The event of most consequence that marked the following years was the occupation of a new station, in 1834, in the south of Poland. Kielce was the place selected, a place equidistant from Warsaw and Lublin. The main features of the work that now present themselves are the missionary journeys to Suvaltri, Calvary, and other places. We have now arrived at the year 1841, and up to that period, in connection with the mission, there had been baptized at Warsaw 115, at Lublin 33, and at Kalisch-selected in 1838 as the station and other stations, occupied only for a short time, 5, making altogether a total of 153. During the year 1842 the missionaries made several journeys, and in spite of the "Cherem," or Jewish excommunication, pronounced against those who should have any intercourse with the missionaries, the work went on with great blessings, and in the year 1851 the number of those who were baptized through the mission in Poland was 326, some of the converts occupying the highest stations in life. We have now brought the history of the Polish mission down to that period when the door was closed against it. The war of England with Russia effected this change, for it could not reasonably be expected, while that war was carried on with the greatest vigor, that an English mission, however peaceful its object, would be tolerated in the very heart of the Russian empire, and indications were not wanting that soon its work was to cease. Various tracts about to be printed, which had already received the sanction of the Consistory, were unaccountably detained at the censor's office; and in the month of May, 1854, "the missionaries in Warsaw were summoned before the Russian authorities to receive various injunctions and restrictive orders on pain of being expelled from the country. One of these was to submit all their official correspondence with the committee to the Russian government, who promised to forward it to London; and to circulate no books, not even the Bible, among Christians. The letters and journals were from that time submitted as prescribed, but never reached London. This state of things continued from the end of May till Dec. 28, when the missionaries were again summoned to appear before the Russian authorities to hear an imperial order read, which imposed upon them and their brethren in the country the discontinuance of all missionary work from that day, and to be prepared to leave the country in three weeks, viz. on Jan. 13, 1855, the New-year's day of the Russian Church." Thus closed the Polish mission, just three weeks before the death of the Russian emperor, a mission which had not been in vain, for, besides the 361 members of the house of Israel who were admitted by baptism into the Christian Church, more than 10,000 Bibles, in different languages, and upwards of 10,000 New Testaments have been circulated, of which many had come into the hands of Jews.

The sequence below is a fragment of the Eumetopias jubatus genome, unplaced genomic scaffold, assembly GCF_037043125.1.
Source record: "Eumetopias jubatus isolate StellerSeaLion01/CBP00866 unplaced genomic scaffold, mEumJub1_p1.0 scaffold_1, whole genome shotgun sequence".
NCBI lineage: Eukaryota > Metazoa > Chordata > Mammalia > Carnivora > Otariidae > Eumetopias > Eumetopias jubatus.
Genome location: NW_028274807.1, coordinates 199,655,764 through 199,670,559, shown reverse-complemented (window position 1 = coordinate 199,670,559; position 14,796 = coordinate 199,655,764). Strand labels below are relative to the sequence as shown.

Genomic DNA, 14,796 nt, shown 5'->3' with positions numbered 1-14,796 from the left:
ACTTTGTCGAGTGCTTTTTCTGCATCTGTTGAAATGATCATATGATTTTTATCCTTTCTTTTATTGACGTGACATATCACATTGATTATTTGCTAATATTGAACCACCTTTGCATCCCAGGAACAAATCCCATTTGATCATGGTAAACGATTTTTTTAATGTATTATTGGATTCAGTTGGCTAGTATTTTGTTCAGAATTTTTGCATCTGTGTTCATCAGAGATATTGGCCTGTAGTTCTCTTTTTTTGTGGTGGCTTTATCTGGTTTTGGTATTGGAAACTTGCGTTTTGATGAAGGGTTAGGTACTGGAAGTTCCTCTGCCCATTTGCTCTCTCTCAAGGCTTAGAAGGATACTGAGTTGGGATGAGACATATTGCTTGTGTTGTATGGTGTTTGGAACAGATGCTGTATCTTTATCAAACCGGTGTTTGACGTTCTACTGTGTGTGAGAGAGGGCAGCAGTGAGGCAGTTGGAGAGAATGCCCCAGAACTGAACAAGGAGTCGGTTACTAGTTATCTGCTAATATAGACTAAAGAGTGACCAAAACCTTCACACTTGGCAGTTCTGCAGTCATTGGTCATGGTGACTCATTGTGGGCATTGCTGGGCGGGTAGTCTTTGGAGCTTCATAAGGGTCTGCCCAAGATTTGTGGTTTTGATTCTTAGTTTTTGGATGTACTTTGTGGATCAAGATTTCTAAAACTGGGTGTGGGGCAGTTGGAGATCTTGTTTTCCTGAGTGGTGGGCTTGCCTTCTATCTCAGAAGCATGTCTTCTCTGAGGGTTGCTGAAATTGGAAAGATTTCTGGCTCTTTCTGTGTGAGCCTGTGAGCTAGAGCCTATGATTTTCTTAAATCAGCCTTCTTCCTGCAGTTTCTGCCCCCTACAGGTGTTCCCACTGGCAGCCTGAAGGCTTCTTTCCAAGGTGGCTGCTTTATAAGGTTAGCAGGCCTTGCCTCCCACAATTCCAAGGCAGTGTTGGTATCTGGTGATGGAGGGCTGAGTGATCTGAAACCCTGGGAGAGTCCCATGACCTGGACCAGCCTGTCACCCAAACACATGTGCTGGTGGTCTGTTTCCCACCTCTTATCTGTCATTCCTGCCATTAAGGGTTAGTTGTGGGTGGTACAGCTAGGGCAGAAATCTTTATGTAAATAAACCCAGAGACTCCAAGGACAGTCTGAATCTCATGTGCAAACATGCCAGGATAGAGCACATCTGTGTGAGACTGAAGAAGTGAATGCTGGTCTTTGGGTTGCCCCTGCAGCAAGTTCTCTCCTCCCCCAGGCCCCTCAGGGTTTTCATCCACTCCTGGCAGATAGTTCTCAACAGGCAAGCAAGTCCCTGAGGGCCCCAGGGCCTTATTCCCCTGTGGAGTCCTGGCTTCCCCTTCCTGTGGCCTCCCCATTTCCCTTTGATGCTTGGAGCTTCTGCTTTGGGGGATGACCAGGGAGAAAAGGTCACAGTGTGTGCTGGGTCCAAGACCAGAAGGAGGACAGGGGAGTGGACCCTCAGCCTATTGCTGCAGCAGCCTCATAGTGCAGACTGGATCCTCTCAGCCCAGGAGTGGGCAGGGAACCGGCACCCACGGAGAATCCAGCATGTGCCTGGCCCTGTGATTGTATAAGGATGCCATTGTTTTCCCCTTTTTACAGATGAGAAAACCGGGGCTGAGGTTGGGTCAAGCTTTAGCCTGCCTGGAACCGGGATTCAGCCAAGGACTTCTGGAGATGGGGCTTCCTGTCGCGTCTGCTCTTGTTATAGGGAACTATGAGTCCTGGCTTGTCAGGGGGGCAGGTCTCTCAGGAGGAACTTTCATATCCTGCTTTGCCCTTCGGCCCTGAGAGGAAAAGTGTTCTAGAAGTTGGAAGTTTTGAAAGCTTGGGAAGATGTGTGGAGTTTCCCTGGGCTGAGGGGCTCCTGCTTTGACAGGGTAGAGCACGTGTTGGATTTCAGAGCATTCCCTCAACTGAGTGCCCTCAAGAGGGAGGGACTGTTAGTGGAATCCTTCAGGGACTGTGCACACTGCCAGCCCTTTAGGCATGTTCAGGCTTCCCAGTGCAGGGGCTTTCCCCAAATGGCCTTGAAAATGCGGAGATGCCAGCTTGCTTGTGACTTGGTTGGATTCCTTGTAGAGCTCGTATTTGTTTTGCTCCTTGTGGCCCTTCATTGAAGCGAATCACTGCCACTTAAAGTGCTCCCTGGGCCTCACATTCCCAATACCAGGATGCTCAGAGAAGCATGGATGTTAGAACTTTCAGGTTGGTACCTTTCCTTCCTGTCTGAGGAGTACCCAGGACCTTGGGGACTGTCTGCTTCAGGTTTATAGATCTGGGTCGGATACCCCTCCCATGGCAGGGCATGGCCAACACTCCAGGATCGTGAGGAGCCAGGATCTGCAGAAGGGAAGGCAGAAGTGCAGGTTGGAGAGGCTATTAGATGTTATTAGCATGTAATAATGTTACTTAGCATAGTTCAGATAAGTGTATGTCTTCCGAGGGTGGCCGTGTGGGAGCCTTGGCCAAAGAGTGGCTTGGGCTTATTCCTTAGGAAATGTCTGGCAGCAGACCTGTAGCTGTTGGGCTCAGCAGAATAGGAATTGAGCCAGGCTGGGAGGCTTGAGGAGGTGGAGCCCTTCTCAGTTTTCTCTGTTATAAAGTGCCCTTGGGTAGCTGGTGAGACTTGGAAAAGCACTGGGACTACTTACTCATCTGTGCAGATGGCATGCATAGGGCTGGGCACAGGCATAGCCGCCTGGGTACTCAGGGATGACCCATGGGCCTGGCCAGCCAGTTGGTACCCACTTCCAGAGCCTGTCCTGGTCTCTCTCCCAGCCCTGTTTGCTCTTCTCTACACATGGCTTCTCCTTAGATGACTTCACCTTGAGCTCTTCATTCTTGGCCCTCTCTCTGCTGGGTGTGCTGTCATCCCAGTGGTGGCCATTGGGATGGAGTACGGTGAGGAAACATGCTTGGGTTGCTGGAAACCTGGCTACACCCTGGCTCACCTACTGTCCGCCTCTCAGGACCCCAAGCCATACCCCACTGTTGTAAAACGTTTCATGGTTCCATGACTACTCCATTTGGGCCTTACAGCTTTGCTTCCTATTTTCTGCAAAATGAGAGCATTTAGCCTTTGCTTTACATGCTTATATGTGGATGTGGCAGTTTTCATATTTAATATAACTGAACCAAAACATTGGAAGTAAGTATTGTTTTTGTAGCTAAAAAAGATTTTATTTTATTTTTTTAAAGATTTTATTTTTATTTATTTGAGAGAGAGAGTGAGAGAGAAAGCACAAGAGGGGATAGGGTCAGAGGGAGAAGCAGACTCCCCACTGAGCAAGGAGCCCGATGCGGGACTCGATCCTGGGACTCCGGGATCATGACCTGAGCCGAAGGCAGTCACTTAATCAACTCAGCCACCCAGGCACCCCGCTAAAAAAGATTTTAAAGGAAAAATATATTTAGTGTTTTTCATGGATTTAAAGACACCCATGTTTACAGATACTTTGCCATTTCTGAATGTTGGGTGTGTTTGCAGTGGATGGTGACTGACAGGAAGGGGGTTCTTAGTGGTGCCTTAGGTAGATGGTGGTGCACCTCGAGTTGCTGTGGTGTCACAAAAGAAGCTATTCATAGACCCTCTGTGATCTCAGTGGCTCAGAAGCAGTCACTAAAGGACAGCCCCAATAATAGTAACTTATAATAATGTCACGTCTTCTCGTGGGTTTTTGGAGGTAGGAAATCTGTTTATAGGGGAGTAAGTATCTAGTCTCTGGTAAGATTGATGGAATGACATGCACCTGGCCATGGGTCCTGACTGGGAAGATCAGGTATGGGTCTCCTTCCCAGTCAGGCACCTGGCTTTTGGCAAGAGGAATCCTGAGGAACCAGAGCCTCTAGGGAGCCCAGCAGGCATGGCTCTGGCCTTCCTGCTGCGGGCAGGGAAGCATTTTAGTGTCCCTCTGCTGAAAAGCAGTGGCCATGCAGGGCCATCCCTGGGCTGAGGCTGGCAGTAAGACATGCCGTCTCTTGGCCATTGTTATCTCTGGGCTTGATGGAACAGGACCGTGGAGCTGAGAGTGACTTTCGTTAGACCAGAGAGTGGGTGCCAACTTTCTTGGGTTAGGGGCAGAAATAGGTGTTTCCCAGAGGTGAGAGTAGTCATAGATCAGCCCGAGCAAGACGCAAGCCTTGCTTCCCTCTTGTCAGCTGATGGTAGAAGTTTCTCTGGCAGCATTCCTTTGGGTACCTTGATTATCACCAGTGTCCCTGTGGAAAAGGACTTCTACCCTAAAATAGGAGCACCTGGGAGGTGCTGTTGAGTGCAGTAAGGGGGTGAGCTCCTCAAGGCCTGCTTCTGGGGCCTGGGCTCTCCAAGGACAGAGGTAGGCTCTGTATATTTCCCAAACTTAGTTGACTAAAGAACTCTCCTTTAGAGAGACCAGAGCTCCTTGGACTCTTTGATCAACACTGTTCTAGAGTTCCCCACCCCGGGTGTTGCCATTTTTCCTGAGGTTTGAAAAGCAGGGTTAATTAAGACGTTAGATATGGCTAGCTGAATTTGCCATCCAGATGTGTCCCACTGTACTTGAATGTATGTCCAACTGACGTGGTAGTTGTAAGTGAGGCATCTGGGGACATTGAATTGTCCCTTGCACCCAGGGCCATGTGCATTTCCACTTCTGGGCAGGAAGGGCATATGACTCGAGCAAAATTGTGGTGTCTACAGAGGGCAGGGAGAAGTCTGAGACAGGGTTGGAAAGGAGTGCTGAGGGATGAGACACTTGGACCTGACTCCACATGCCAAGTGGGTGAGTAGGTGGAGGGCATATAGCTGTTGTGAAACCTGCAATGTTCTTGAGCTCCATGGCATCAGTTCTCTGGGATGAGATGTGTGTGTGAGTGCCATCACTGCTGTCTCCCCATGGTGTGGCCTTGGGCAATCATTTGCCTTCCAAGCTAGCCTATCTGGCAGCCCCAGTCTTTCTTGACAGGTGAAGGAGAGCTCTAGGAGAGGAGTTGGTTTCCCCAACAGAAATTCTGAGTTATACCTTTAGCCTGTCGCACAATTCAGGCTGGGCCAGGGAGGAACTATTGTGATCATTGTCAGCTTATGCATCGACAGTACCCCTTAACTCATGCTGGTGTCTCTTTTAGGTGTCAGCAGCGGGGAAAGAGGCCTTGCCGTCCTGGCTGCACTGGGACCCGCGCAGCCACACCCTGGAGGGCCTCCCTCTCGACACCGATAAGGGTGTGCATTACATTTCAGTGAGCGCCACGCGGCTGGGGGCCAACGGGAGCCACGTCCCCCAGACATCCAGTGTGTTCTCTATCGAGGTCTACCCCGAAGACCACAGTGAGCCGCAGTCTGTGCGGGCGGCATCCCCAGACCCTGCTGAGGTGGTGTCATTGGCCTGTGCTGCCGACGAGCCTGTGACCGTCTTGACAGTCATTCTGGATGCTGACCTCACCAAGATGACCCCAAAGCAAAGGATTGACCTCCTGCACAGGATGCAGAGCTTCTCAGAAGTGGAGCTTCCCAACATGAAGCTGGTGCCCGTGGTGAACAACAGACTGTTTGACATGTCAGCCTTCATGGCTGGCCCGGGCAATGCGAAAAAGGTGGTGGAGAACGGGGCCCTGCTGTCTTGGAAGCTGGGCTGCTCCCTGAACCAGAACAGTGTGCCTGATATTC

The missionary work which had thus been suspended for over twenty years was again resumed in the year 1877, permission having been granted by the present emperor. To the Rev. J. C. Hartmann, one of the oldest missionaries of the society, was intrusted the temporary charge of the mission-field at Warsaw, where about 100,000 Jews reside, divided into Talmudists, Chasidim, and Reformers. According to the latest report of 1877, the Warsaw station is now occupied by the Revs. O. J. Ellis and H. H. F. Hartmann, son of the above, N. D. Rappoport, A.E. Ifland, and a colporteur. Comp. the Jewish Intelligencer and the Annual Reports of the London Society. (B.P.)